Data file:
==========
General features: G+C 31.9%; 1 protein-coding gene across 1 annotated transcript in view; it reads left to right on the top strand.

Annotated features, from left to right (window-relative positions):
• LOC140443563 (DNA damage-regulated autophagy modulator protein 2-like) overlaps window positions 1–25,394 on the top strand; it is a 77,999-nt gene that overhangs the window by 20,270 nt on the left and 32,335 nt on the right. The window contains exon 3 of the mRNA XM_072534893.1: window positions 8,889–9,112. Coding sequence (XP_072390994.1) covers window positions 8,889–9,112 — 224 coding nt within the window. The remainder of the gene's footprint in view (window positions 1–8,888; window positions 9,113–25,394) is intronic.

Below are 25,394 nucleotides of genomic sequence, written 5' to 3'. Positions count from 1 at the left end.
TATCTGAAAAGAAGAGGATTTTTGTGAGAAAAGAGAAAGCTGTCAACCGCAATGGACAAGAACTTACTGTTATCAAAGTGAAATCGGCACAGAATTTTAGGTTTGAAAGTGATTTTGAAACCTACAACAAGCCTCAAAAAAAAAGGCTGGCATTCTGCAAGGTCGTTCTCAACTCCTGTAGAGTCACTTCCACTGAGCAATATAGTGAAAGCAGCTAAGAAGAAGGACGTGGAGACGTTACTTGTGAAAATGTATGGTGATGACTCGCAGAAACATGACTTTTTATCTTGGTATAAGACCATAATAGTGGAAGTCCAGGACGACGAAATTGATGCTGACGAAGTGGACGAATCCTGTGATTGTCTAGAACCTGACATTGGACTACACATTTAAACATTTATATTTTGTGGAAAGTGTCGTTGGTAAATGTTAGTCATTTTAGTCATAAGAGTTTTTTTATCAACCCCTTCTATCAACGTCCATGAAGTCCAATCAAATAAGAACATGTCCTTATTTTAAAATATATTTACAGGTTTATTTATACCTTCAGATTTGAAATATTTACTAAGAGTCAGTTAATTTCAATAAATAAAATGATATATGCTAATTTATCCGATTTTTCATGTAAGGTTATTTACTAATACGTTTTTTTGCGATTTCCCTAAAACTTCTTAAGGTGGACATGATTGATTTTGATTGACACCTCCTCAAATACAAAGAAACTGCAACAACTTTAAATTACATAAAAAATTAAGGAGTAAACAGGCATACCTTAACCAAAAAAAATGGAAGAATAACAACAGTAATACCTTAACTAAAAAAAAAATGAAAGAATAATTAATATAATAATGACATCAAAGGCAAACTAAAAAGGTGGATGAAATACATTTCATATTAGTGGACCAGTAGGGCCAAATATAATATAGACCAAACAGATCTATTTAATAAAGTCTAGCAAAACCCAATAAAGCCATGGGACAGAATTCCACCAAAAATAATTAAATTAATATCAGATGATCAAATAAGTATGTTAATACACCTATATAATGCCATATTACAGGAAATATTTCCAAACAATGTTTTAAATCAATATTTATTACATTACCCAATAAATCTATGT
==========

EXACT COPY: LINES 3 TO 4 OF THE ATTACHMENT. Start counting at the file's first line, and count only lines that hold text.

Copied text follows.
• LOC140443563 (DNA damage-regulated autophagy modulator protein 2-like) overlaps window positions 1–25,394 on the top strand; it is a 77,999-nt gene that overhangs the window by 20,270 nt on the left and 32,335 nt on the right. The window contains exon 3 of the mRNA XM_072534893.1: window positions 8,889–9,112. Coding sequence (XP_072390994.1) covers window positions 8,889–9,112 — 224 coding nt within the window. The remainder of the gene's footprint in view (window positions 1–8,888; window positions 9,113–25,394) is intronic.

Below are 25,394 nucleotides of genomic sequence, written 5' to 3'. Positions count from 1 at the left end.